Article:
Lá Feile na Bríde

Even though we are all becoming very tired of the social restrictions associated with Covid, Jan31st/Feb1st is still an opportunity to celebrate. It is the feast of Brigid, who is goddess/saint of fertility, healing and iron work. As with all Irish feast days it commences the evening before hence Jan31st is the start of the celebration. This feast may be used as an opportunity to reflect on the bounty of nature, the many different forms of healing, and the beauty of craftmanship. She is associated with many holy wells in Ireland and a cross woven from rushes, St Brigid's Cross, is freshly made on the eve of her feast and hung over the fire or on the door to protect from fire. She is also seen as a liminal figure, traversing different worlds.
This month also sees the feast of St. Gobnait who was advised to settle where ever she would see nine deer. This happened in Ballyvourney,  and it was here she established her monastery  and her apiary. The Harry Clarke stained glass window depicting her with bees is to be seen in the Honan chapel, UCC. She is, of course the patron saint of bees and bee keepers.

Therapeutic Place

One of the features of Irish healing is the importance of place, be it a holy well, a pilgrimage, or a fairy tree.  This close association with place allows us to integrate the Japanese practice of FOREST BATHING very easily. More importantly, it has been recognised that Forest Bathing is beneficial for our health  and reduces stress and all its accompaniments.


What is medicine?

If the worldview of a society governs what we think of as medicine what is the worldview that informed the development of biomedicine and how does this differ from Irish indigenous medicine? 
 Rene Descartes and Francis Bacon were two of the most influential scholars whose thought influenced the development of modern medicine. This was because they considered nothing to be true unless it could be objectively proven. This need for certainty, immediately blew any subjective experience such as fear, joy, intuition and dreams beyond the realm of  the new science.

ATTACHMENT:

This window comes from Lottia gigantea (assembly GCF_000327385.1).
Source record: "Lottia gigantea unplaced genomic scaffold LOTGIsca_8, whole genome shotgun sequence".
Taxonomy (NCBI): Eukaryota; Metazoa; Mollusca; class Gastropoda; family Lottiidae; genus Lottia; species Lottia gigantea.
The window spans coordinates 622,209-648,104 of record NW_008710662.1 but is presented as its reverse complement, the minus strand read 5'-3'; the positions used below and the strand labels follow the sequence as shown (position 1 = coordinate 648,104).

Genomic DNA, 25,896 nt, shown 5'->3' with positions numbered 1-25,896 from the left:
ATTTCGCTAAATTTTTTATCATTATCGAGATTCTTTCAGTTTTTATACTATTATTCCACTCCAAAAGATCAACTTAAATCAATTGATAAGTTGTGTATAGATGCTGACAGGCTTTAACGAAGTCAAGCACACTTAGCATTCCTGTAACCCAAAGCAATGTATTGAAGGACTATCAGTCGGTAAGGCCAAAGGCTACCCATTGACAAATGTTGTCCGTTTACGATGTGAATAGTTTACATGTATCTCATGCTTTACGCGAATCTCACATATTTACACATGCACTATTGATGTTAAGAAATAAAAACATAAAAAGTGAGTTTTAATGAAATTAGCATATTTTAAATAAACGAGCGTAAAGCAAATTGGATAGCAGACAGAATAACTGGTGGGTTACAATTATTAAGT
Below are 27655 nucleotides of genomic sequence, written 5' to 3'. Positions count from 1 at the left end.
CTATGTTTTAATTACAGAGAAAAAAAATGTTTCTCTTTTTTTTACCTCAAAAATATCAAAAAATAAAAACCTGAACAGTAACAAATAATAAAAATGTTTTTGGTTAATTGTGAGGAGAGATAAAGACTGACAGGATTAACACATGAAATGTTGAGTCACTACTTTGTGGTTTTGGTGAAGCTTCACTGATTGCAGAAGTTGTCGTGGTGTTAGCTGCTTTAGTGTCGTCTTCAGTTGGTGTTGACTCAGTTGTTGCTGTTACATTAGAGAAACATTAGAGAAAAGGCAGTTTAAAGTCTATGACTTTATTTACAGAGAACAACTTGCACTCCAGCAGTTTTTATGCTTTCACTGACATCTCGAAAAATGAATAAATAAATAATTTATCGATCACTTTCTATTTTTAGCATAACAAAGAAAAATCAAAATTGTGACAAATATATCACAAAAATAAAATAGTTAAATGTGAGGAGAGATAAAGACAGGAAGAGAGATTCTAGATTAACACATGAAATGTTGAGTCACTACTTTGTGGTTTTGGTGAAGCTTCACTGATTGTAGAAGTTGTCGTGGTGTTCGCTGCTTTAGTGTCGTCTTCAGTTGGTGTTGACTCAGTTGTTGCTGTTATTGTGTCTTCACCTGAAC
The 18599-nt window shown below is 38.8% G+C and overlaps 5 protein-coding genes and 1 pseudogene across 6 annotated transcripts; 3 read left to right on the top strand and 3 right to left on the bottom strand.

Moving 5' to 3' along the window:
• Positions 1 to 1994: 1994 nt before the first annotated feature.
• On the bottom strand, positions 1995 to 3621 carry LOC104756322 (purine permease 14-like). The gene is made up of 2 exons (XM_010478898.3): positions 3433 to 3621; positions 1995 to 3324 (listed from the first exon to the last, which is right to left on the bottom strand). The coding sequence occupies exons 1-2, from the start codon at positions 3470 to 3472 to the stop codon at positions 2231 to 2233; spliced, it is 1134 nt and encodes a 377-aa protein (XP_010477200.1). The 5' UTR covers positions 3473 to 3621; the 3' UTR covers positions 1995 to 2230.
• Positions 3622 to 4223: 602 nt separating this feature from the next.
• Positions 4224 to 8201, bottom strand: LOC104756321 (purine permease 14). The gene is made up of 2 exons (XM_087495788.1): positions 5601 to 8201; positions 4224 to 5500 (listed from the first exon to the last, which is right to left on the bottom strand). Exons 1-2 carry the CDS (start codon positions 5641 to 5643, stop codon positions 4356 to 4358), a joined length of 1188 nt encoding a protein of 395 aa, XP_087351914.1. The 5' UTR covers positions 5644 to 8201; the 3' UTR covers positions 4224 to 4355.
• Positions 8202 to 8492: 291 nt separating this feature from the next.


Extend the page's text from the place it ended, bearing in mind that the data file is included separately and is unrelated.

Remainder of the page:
What is medicine?

I thought about this question recently as I watched the 'Black Lives Matter' protests in the US.  The question came to mind because I realised that how we see the world is dominated by the culture in which we live, or more importantly, by the dominant culture within a country.  Our perception of medicine is  derived from our social values and beliefs. 
If we examine what medicine is, we can see that it is made up of three components,  ill health, diagnosis, and treatment. No matter where we are in the world, be it the depths of the Amazon,, the bronx in New York or a  village in the Turkana, these three components remain.  
The differences come in the diagnosis of the illness and its treatment. Both of these are governed by the knowledge of the person diagnosing and treating  and his/her insights into the illness. This knowledge is governed by the worldview / cosmology of the society to which he/she belongs.

Plantain/ Plantago major

Plantago major or Plantain may now be seen growing at the side of the road or in old pasture. It is often seen in areas where there is a quite a bit of gravel. It is also called waybread as it was eaten by travellers on the road to ward off hunger.

It is herb that has many uses and is used in all traditional medical systems. All parts of the plant may be used. It needs to be washed carefully as the cup shape of the leaf can harbour a lot of dust. It is a herb that is cold and dry, so it is not a herb to chew if you’re feeling cold as it will make it make you feel even colder. However, the cold nature of plantain is useful if you have a bruised leg or other injury as it will reduce the swelling and inflammation very quickly. To use it, pour boiling water over a leaf and when the leaf has cooled, lay it on the injured part and keep in place with a bandage. Replace every three hours if necessary. Woundworth is another name for it because of its ability to staunch bleeding. It may also be used in burns and in this case, pound the herb and put the pounded herb through the white of an egg. Apply to the burn